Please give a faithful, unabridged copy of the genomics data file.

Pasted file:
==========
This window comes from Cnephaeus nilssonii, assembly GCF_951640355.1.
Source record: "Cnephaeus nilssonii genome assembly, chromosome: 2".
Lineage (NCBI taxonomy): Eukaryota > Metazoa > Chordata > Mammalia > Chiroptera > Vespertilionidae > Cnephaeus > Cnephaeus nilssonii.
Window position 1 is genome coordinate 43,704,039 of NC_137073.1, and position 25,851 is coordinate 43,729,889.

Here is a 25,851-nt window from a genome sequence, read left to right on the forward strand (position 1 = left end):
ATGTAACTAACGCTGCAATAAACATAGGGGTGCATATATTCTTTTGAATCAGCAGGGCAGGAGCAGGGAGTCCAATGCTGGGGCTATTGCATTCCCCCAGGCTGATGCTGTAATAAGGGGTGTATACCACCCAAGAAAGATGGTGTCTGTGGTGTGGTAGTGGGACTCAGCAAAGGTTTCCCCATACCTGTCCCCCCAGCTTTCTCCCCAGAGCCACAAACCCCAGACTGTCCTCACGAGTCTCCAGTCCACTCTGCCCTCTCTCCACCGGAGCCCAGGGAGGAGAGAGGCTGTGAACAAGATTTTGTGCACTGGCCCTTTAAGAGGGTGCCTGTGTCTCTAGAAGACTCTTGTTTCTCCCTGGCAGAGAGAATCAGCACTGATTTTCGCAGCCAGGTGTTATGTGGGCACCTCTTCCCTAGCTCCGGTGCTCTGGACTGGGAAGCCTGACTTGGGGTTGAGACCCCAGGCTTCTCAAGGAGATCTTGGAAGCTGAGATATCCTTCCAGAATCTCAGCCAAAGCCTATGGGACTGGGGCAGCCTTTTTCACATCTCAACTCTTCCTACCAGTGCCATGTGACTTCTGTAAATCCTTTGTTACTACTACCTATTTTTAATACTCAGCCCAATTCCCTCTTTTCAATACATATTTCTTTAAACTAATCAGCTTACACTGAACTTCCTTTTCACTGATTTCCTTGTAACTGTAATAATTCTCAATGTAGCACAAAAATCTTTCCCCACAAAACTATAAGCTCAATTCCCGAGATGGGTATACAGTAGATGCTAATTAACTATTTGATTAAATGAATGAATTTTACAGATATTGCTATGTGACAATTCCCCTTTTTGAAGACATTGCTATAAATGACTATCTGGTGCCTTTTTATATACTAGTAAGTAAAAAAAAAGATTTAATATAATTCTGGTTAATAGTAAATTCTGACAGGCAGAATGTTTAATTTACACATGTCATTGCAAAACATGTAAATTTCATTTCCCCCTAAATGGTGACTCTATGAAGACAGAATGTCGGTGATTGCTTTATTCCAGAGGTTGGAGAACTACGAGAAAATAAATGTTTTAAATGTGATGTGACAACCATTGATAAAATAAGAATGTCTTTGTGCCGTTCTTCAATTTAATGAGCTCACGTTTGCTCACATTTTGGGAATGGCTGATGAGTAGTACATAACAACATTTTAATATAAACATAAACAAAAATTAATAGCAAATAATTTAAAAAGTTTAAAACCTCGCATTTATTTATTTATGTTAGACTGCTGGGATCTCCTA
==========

This window comes from Cnephaeus nilssonii, assembly GCF_951640355.1.
Source record: "Cnephaeus nilssonii genome assembly, chromosome: 2".
Lineage (NCBI taxonomy): Eukaryota > Metazoa > Chordata > Mammalia > Chiroptera > Vespertilionidae > Cnephaeus > Cnephaeus nilssonii.
Window position 1 is genome coordinate 43,704,039 of NC_137073.1, and position 25,851 is coordinate 43,729,889.

Here is a 25,851-nt window from a genome sequence, read left to right on the forward strand (position 1 = left end):
ATGTAACTAACGCTGCAATAAACATAGGGGTGCATATATTCTTTTGAATCAGCAGGGCAGGAGCAGGGAGTCCAATGCTGGGGCTATTGCATTCCCCCAGGCTGATGCTGTAATAAGGGGTGTATACCACCCAAGAAAGATGGTGTCTGTGGTGTGGTAGTGGGACTCAGCAAAGGTTTCCCCATACCTGTCCCCCCAGCTTTCTCCCCAGAGCCACAAACCCCAGACTGTCCTCACGAGTCTCCAGTCCACTCTGCCCTCTCTCCACCGGAGCCCAGGGAGGAGAGAGGCTGTGAACAAGATTTTGTGCACTGGCCCTTTAAGAGGGTGCCTGTGTCTCTAGAAGACTCTTGTTTCTCCCTGGCAGAGAGAATCAGCACTGATTTTCGCAGCCAGGTGTTATGTGGGCACCTCTTCCCTAGCTCCGGTGCTCTGGACTGGGAAGCCTGACTTGGGGTTGAGACCCCAGGCTTCTCAAGGAGATCTTGGAAGCTGAGATATCCTTCCAGAATCTCAGCCAAAGCCTATGGGACTGGGGCAGCCTTTTTCACATCTCAACTCTTCCTACCAGTGCCATGTGACTTCTGTAAATCCTTTGTTACTACTACCTATTTTTAATACTCAGCCCAATTCCCTCTTTTCAATACATATTTCTTTAAACTAATCAGCTTACACTGAACTTCCTTTTCACTGATTTCCTTGTAACTGTAATAATTCTCAATGTAGCACAAAAATCTTTCCCCACAAAACTATAAGCTCAATTCCCGAGATGGGTATACAGTAGATGCTAATTAACTATTTGATTAAATGAATGAATTTTACAGATATTGCTATGTGACAATTCCCCTTTTTGAAGACATTGCTATAAATGACTATCTGGTGCCTTTTTATATACTAGTAAGTAAAAAAAAAGATTTAATATAATTCTGGTTAATAGTAAATTCTGACAGGCAGAATGTTTAATTTACACATGTCATTGCAAAACATGTAAATTTCATTTCCCCCTAAATGGTGACTCTATGAAGACAGAATGTCGGTGATTGCTTTATTCCAGAGGTTGGAGAACTACGAGAAAATAAATGTTTTAAATGTGATGTGACAACCATTGATAAAATAAGAATGTCTTTGTGCCGTTCTTCAATTTAATGAGCTCACGTTTGCTCACATTTTGGGAATGGCTGATGAGTAGTACATAACAACATTTTAATATAAACATAAACAAAAATTAATAGCAAATAATTTAAAAAGTTTAAAACCTCGCATTTATTTATTTATGTTAGACTGCTGGGATCTCCTA